Air pollution and daily mortality in residential areas of Beijing, China

Arch Environ Health. 1994 Jul-Aug;49(4):216-22. doi: 10.1080/00039896.1994.9937470.


The relationship between air pollution and daily mortality in 1989 was examined in two residential areas in Beijing, China. Very high concentrations of sulfur dioxide (SO2) (mean = 102 micrograms/m3, maximum = 630 micrograms/m3) and total suspended particulates (TSPs) (mean = 375 micrograms/m3, maximum = 1,003 micrograms/m3) were observed in these areas. Daily counts of deaths were regressed, using Poisson regression on the logarithm of (SO2) and/or TSPs controlling for effects of temperature, humidity, and day of week. A highly significant association was found between In(SO2) and daily mortality. The risk of total mortality was estimated to increase by 11% (95% confidence interval [95% CI] = 5%-16%) with each doubling in SO2 concentration. Separately, the association of In(TSP) with total daily mortality was positive but not significant (4% increase in mortality with each doubling in TSP; 95% CI = -2%-11%). When mortality was analyzed separately by cause, the association with a doubling in SO2 was significant for chronic obstructive pulmonary disease (29%), pulmonary heart disease (19%), and cardiovascular disease (11%), and marginally significant for the other nonmalignant causes (8%), but not statistically significant for cancer (2%). A similar association was noted for a doubling in TSP (4%, 38%, and 8% for total, chronic obstructive pulmonary disease, and pulmonary heart disease mortality, respectively), but the result was only statistically significant for chronic obstructive pulmonary disease. In the season-specific analysis, both SO2 and TSP were found to be significant predictors of total daily mortality in summer. In winter, SO2 was again significantly associated with increased mortality, but no positive association was found between TSP and mortality.(ABSTRACT TRUNCATED AT 250 WORDS)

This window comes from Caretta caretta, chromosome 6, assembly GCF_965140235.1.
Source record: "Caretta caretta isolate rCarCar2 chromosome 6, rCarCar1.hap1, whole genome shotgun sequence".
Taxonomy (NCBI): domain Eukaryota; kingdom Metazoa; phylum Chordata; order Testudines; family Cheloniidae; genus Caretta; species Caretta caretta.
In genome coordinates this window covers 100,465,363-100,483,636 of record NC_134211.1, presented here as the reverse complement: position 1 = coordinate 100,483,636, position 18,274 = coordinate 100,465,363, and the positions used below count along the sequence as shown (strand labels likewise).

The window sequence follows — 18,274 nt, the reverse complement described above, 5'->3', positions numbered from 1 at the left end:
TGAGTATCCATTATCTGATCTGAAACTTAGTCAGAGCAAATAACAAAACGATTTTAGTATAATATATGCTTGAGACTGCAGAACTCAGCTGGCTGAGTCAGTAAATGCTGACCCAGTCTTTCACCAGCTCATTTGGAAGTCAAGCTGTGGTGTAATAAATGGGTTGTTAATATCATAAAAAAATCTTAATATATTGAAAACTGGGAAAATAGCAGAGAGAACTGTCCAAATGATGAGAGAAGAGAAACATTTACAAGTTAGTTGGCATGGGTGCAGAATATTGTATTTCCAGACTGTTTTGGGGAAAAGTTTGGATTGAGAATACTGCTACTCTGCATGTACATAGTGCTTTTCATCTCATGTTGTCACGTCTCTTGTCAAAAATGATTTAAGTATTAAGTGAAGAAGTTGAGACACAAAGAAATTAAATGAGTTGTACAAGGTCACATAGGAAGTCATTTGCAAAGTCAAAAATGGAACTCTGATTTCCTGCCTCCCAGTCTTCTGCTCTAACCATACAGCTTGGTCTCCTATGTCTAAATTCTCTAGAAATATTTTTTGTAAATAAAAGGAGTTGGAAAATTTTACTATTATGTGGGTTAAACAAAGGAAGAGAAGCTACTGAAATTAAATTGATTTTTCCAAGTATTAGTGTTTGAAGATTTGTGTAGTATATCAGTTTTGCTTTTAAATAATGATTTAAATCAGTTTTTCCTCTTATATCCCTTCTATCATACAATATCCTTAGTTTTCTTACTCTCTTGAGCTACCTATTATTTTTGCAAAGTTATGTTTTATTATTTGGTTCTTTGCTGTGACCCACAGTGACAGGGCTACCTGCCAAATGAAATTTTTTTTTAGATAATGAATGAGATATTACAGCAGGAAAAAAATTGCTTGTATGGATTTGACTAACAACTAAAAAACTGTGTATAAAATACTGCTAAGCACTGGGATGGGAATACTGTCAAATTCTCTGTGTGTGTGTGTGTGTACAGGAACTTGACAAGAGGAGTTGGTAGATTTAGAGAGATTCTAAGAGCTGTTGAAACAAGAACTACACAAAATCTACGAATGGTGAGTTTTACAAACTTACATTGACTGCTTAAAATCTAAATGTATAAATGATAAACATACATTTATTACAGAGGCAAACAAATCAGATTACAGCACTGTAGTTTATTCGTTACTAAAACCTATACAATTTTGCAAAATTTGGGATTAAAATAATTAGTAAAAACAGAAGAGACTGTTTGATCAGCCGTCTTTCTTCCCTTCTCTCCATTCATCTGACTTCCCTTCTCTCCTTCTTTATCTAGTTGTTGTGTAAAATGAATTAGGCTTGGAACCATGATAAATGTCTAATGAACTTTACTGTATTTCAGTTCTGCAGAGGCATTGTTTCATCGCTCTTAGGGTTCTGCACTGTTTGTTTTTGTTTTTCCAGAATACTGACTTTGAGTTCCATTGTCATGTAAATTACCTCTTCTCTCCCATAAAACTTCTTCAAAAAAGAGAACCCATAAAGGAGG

Publication types

  • Research Support, U.S. Gov't, Non-P.H.S.
  • Research Support, U.S. Gov't, P.H.S.

MeSH terms

  • Air Pollutants / adverse effects*
  • Air Pollutants / analysis
  • Cardiovascular Diseases / epidemiology
  • Cardiovascular Diseases / etiology
  • China / epidemiology
  • Humans
  • Humidity
  • Meteorological Concepts
  • Mortality*
  • Neoplasms / epidemiology
  • Neoplasms / etiology
  • Respiratory Tract Diseases / epidemiology
  • Respiratory Tract Diseases / etiology
  • Risk Factors
  • Seasons
  • Sulfur Dioxide / analysis
  • Temperature


  • Air Pollutants
  • Sulfur Dioxide